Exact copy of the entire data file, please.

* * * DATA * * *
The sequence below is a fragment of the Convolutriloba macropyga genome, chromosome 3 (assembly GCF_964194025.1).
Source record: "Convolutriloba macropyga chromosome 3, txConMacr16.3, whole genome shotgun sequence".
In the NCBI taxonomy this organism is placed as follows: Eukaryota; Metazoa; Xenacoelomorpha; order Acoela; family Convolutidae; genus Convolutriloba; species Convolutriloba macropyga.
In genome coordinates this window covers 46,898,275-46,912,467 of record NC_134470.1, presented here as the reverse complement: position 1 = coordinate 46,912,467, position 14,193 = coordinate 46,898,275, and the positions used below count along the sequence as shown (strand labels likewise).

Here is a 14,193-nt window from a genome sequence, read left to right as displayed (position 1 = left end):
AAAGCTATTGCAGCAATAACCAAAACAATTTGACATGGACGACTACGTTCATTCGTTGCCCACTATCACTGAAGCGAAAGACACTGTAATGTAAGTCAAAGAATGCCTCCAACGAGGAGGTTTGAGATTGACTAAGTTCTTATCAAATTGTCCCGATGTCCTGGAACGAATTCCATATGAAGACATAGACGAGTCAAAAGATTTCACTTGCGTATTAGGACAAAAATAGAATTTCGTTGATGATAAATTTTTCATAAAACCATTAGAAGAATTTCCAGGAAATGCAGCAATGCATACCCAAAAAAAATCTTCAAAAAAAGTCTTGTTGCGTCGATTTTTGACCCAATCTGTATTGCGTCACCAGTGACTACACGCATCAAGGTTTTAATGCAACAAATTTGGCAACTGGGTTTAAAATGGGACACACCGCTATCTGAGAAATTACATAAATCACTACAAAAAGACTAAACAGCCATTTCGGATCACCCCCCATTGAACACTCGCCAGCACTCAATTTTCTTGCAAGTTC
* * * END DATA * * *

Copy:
The sequence below is a fragment of the Convolutriloba macropyga genome, chromosome 3 (assembly GCF_964194025.1).
Source record: "Convolutriloba macropyga chromosome 3, txConMacr16.3, whole genome shotgun sequence".
In the NCBI taxonomy this organism is placed as follows: Eukaryota; Metazoa; Xenacoelomorpha; order Acoela; family Convolutidae; genus Convolutriloba; species Convolutriloba macropyga.
In genome coordinates this window covers 46,898,275-46,912,467 of record NC_134470.1, presented here as the reverse complement: position 1 = coordinate 46,912,467, position 14,193 = coordinate 46,898,275, and the positions used below count along the sequence as shown (strand labels likewise).

Here is a 14,193-nt window from a genome sequence, read left to right as displayed (position 1 = left end):
AAAGCTATTGCAGCAATAACCAAAACAATTTGACATGGACGACTACGTTCATTCGTTGCCCACTATCACTGAAGCGAAAGACACTGTAATGTAAGTCAAAGAATGCCTCCAACGAGGAGGTTTGAGATTGACTAAGTTCTTATCAAATTGTCCCGATGTCCTGGAACGAATTCCATATGAAGACATAGACGAGTCAAAAGATTTCACTTGCGTATTAGGACAAAAATAGAATTTCGTTGATGATAAATTTTTCATAAAACCATTAGAAGAATTTCCAGGAAATGCAGCAATGCATACCCAAAAAAAATCTTCAAAAAAAGTCTTGTTGCGTCGATTTTTGACCCAATCTGTATTGCGTCACCAGTGACTACACGCATCAAGGTTTTAATGCAACAAATTTGGCAACTGGGTTTAAAATGGGACACACCGCTATCTGAGAAATTACATAAATCACTACAAAAAGACTAAACAGCCATTTCGGATCACCCCCCATTGAACACTCGCCAGCACTCAATTTTCTTGCAAGTTC